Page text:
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2012 Issue 2

There is nothing which so constantly controls the mind of a man, and so intensely affects his character, as the views which he entertains of the Deity. These take up their abode in the inmost sanctuary of the heart, and give tone to all its powers and coloring to all its actions. Whatever the forms and activities of the outward life, as a man “thinketh in his heart, so is he.” Men do, undoubtedly, liken God, in a measure, to themselves, and transfer to him somewhat of their own passions and predominating moral qualities, and determine the choice of their religion by the prevailing sentiments of their hearts and the habits in which they have been trained; but it is also true that their conceptions of God have a controlling influence in forming their character and regulating their conduct. The unfaithful servant in the parable of the Talents gave as the reason for his idleness his conception of the master as a hard and exacting man. He shaped his conduct not by what the master was, but by what he believed him to be. And if that divine parable have a worldwide application, it discloses the secret spring of a man’s life in the conceptions which he has of God. As these are true or false, so his character and life will be. “As long as we look upon God as an exactor, not a giver, exactors, and not givers, shall we be.” “All the value of service rendered,” says Dr. Arnot, “by intellectual and moral beings depends on the thoughts of God which they entertain.” Hence no sincerity of purpose and no intensity of zeal can atone for a false creed or save a man from the fatal consequences of wrong principles.

"Next to the Bible," Richard Baxter’s Christian Directory,"is the greatest Christian book ever written," wrote Dr. J.I. Packer. It, continues Packer, "is the richest and best single counseling resource available to those who give pastoral guidance today…. It is the fullest, most thorough, most profound treatment of Christian spirituality and standards that has ever been attempted by an evangelical author….'Back to Baxter,' would make a good and healthful motto for the Christian leadership of our time."(1)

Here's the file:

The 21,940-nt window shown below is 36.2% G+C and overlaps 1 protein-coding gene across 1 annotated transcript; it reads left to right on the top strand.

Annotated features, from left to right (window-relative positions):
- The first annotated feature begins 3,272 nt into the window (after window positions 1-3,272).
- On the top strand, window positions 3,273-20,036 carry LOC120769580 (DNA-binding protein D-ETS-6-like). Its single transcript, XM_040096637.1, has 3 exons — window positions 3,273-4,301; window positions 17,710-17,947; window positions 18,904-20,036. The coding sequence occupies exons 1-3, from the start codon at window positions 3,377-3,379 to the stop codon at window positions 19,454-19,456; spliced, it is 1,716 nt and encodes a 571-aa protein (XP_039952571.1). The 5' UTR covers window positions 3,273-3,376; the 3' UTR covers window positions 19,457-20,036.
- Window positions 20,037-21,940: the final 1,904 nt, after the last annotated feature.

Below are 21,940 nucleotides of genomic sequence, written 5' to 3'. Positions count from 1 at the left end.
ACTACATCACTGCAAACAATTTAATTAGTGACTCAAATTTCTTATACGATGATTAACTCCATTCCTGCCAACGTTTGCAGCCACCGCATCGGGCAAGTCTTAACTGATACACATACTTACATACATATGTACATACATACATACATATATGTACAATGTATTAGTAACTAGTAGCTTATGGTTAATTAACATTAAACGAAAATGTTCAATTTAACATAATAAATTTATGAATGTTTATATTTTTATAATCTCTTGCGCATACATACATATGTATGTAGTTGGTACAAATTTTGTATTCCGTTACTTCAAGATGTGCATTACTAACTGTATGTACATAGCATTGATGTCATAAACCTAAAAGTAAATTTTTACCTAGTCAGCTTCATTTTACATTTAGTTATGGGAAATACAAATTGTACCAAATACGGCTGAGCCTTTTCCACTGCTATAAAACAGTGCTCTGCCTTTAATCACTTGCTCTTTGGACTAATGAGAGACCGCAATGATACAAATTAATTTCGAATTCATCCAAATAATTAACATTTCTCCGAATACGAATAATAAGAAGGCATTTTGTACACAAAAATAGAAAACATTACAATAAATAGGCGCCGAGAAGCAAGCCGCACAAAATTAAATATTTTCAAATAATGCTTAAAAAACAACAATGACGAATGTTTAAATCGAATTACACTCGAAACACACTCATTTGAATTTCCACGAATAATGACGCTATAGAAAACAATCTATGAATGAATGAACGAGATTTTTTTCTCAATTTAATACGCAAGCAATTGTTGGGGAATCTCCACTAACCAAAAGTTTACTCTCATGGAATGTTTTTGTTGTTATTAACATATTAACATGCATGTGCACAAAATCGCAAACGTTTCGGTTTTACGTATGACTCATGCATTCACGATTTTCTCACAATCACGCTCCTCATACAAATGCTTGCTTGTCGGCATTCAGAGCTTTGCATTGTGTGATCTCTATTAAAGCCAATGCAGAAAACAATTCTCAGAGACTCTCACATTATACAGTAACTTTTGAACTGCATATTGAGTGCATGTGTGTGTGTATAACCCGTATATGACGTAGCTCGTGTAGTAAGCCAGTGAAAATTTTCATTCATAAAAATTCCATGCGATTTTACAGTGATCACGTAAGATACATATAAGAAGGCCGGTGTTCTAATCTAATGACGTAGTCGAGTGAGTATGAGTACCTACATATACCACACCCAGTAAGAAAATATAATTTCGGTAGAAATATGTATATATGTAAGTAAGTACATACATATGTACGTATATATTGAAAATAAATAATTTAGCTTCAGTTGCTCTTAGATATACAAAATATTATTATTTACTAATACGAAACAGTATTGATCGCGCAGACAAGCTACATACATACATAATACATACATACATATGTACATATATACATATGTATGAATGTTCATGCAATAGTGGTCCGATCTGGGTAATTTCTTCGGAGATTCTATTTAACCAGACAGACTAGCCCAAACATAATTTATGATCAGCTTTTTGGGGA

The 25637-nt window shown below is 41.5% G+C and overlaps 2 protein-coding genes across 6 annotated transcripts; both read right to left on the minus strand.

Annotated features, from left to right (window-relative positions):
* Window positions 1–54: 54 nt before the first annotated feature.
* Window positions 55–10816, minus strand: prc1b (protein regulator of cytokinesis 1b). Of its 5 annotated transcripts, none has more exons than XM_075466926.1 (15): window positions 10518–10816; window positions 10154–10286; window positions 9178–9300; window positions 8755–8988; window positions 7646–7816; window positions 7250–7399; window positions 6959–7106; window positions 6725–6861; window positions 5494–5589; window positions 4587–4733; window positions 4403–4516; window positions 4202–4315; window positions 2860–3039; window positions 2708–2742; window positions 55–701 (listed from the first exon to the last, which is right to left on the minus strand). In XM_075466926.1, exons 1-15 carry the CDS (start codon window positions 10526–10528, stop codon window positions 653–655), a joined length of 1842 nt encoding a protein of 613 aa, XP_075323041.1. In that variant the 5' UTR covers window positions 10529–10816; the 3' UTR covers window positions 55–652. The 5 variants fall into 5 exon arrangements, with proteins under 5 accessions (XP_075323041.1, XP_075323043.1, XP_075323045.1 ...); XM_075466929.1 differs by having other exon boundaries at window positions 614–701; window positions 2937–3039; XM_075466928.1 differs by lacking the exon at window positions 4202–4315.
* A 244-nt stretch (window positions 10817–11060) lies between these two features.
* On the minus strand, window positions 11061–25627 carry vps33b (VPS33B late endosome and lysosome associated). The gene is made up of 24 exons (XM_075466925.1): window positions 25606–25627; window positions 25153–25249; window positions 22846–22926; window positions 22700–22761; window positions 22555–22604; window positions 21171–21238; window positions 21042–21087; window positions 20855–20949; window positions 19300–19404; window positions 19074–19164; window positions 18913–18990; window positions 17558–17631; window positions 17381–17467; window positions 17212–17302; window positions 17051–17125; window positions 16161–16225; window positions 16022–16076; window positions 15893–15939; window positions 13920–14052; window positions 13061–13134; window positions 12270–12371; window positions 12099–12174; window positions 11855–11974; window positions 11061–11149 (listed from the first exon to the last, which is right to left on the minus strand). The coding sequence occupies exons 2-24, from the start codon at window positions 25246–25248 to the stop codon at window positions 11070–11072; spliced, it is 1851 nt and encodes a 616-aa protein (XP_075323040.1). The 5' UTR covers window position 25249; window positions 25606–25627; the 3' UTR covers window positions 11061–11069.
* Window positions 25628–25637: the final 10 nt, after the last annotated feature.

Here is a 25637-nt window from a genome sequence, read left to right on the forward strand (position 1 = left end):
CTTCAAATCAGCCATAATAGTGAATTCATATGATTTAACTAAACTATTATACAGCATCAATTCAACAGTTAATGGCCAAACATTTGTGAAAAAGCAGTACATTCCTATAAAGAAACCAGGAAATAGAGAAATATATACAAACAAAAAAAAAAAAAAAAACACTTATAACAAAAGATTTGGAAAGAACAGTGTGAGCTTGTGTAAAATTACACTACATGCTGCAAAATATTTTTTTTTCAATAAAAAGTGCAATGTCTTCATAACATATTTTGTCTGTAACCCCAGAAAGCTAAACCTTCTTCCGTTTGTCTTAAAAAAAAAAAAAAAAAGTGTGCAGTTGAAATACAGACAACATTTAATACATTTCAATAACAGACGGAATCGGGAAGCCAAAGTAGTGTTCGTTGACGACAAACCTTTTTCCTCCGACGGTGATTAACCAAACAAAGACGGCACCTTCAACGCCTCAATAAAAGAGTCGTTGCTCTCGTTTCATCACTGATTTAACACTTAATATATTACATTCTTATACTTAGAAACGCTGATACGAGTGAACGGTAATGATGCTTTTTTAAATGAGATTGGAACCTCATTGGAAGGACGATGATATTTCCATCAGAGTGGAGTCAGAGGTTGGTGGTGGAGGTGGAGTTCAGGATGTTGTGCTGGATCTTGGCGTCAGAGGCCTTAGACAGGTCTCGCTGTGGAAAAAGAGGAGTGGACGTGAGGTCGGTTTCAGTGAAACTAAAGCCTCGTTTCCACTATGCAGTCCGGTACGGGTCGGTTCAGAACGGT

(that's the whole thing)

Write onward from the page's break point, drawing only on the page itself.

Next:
Richard Baxter (1615-1691), considered one of the most influential of the English Puritan Theologians, attained his education largely through self-instruction. Some of his more familiar works still being reprinted today are The Saints Everlasting Rest, The Reformed Pastor, and A Call to the Unconverted. The Christian Directory was first published in 1673.

The dominant philosophies on secular campuses are not Christian, and could even be described as actively anti-Christian. But while a Christian student just starting college or university has good reason to be concerned, I strongly believe that a student who works hard and treats people with respect will be treated with respect in turn.

I became a believing Christian during my undergraduate years and later went on to graduate school at two different universities. In total, I had nine years as a Christian in secular universities. My experiences gave me a particular outlook on how a Christian student should approach his or her studies in secular institutions. Different people will encounter different circumstances, so I wouldn't want to lay down a set of proposed rules for Christian students. This article is just "for what it's worth" based on my own observations and experiences. I was in a social science field, so my views apply primarily to the study of social sciences.

The history of the Christian world shows that there has been a wide-spread sensibility in the consciences of Christians to the sin of indulgence in superfluities. This sensibility has sometimes shown itself in a morbid, and sometimes in a blind, undistinguishing way.

Among the mendicant and some monastic orders of the Romish communion, poverty and simplicity of life formed a part of the vows and rules, however little part they may have had in their practice.

Among the churches of the Reformation we find the Mennonites forbidding, not only any luxuries of dress, equipage and furniture, but even the fine arts and liberal education.

The denomination of Quakers, as is well known, practiced a similar sobriety.

A part of the original discipline of the Methodists was to enforce a strict renunciation of all the pomps and vanities of the world.

These facts indicate that the conscience of the Christian world has had an extensive feeling of the obligation to moderation and self-denial in the use of wealth, though they may prove that this feeling has not been very well defined nor intelligent.